John Lewis, a civil rights icon, who was close to Reverend Martin Luther King and fought for 50 years to improve race relations in America, has died at the age of 80 after a battle with pancreatic cancer.
Lewis, a true giant in American history, was also a 17-term congressman from the state of Georgia. He inspired many generations to get involved in activism and politics and encouraged them to make “Good Trouble.”
A shrewd politician, he was respected in Washington and was involved in many progressive victories of the last three decades.
Lewis shared in a statement: “He was honored and respected as the conscience of the US Congress and an icon of American history, but we knew him as a loving father and brother. He dedicated his entire life to non-violent activism and was an outspoken advocate in the struggle for equal justice in America. He will be deeply missed.”
House Speaker Nancy Pelosi released a statement on Friday, and it read: “All of us were humbled to call Congressman Lewis a colleague, and are heartbroken by his passing. May his memory be an inspiration that moves us all to, in the face of injustice, make ‘good trouble, necessary trouble.'”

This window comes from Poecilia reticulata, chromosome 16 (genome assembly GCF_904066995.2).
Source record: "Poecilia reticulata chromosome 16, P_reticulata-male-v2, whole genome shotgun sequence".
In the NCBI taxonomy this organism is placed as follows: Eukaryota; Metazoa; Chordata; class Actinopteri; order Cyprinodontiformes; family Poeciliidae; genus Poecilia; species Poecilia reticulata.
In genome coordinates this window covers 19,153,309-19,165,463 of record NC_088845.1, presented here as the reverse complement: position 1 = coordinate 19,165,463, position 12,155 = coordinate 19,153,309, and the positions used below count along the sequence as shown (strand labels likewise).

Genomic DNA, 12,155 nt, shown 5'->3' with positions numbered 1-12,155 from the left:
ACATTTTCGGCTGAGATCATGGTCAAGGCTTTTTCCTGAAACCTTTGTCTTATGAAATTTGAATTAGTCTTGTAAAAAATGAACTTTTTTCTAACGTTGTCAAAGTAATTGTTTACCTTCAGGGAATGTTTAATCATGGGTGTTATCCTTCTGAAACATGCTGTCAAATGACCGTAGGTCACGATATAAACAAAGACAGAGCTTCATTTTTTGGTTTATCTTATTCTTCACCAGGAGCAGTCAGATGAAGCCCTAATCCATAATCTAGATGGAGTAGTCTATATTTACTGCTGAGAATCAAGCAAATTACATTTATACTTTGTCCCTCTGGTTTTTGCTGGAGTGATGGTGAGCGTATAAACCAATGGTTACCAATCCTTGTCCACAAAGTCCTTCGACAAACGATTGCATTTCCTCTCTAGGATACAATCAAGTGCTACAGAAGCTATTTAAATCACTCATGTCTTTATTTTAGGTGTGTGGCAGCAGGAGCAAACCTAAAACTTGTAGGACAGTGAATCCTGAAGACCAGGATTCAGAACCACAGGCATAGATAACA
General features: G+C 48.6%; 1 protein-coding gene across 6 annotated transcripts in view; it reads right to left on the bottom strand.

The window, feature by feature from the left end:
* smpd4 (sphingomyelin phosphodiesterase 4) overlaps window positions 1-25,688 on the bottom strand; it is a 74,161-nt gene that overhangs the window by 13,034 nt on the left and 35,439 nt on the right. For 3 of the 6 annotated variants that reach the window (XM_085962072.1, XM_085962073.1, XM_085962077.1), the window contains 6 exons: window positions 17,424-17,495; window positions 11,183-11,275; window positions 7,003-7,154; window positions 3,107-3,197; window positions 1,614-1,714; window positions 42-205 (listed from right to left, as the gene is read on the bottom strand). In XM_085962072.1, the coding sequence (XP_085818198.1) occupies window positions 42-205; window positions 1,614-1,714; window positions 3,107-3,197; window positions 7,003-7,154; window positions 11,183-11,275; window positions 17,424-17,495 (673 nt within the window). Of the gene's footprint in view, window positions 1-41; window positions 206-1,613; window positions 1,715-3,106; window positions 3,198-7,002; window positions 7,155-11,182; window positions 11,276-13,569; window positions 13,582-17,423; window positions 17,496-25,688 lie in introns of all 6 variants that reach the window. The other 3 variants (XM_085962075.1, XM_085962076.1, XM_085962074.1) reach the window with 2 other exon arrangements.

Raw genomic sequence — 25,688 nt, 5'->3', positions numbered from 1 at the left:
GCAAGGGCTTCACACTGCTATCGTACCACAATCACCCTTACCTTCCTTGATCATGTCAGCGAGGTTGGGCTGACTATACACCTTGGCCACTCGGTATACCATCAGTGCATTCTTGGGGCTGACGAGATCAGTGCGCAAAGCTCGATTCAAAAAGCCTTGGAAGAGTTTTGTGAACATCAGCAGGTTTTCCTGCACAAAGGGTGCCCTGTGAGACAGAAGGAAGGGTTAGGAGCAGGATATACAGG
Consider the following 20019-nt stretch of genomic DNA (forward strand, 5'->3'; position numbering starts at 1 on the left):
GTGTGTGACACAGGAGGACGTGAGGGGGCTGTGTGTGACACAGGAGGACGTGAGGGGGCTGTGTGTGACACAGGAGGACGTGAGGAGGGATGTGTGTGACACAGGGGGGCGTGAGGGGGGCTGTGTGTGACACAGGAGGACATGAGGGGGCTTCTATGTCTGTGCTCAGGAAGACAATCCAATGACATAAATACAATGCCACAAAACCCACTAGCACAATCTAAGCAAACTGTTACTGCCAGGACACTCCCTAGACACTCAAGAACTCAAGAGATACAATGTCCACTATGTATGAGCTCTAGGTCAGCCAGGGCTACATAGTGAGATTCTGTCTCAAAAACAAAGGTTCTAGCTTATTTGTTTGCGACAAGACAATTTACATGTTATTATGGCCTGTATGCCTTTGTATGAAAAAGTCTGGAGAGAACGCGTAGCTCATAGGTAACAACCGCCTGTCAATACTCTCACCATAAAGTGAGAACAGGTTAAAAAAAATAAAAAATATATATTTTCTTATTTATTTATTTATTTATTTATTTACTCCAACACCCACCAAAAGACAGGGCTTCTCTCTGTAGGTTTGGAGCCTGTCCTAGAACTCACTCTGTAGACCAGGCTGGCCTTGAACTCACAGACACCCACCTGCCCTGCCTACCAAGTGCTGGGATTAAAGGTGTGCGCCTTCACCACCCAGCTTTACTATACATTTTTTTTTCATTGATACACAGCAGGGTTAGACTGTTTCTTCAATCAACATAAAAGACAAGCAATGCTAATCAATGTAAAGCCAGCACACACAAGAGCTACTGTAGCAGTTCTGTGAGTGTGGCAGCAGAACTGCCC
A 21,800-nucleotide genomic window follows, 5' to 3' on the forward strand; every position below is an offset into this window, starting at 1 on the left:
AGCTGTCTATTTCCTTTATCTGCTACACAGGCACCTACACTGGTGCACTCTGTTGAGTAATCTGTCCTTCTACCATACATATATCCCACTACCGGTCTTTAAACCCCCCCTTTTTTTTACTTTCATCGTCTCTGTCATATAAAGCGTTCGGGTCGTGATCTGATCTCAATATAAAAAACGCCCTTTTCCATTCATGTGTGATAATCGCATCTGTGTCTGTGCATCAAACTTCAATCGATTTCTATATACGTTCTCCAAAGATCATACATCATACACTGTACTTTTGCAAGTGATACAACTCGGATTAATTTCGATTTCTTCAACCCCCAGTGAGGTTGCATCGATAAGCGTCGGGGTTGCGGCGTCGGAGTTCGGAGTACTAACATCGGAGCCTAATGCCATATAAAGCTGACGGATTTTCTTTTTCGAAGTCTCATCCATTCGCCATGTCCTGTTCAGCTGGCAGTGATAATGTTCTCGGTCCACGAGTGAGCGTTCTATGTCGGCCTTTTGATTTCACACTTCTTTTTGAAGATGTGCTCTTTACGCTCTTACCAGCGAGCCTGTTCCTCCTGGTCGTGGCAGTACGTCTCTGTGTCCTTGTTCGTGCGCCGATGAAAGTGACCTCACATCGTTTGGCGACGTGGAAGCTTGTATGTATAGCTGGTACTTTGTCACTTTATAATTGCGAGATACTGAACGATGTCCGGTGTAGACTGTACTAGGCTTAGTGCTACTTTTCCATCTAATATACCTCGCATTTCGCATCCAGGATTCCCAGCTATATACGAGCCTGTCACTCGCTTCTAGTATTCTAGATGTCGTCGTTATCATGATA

Former President Barack Obama said on Twitter: “Not many of us get to live to see our own legacy play out in such a meaningful, remarkable way. John Lewis did. When I was elected President of the United States, I hugged him on the inauguration stand before I was sworn in and told him I was only there because of the sacrifices he made. And thanks to him, we now all have our marching orders — to keep believing in the possibility of remaking this country we love until it lives up to its full promise.”
President Bill Clinton and Secretary Hillary Clinton reacted to Lewis’s death with: “We have lost a giant. John Lewis gave all he had to redeem America´s unmet promise of equality and justice for all. Always true to his word, his faith, and his principles, John Lewis became the conscience of the nation.”
Lewis was the youngest and last survivor of the Big 6 civil rights leaders, which included Whitney Young, A. Philip Randolph, Martin Luther King Jr., James Farmer, and Roy Wilkins.